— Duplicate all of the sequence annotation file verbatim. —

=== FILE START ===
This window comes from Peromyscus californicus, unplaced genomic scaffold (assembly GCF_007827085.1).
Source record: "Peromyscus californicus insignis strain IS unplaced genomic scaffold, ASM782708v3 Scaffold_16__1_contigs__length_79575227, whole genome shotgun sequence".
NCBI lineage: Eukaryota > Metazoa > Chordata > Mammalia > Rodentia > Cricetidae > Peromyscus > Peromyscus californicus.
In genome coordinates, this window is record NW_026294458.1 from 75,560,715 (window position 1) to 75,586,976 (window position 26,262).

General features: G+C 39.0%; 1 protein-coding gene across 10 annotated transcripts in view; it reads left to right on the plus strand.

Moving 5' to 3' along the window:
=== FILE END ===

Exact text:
This window comes from Peromyscus californicus, unplaced genomic scaffold (assembly GCF_007827085.1).
Source record: "Peromyscus californicus insignis strain IS unplaced genomic scaffold, ASM782708v3 Scaffold_16__1_contigs__length_79575227, whole genome shotgun sequence".
NCBI lineage: Eukaryota > Metazoa > Chordata > Mammalia > Rodentia > Cricetidae > Peromyscus > Peromyscus californicus.
In genome coordinates, this window is record NW_026294458.1 from 75,560,715 (window position 1) to 75,586,976 (window position 26,262).

General features: G+C 39.0%; 1 protein-coding gene across 10 annotated transcripts in view; it reads left to right on the plus strand.

Moving 5' to 3' along the window: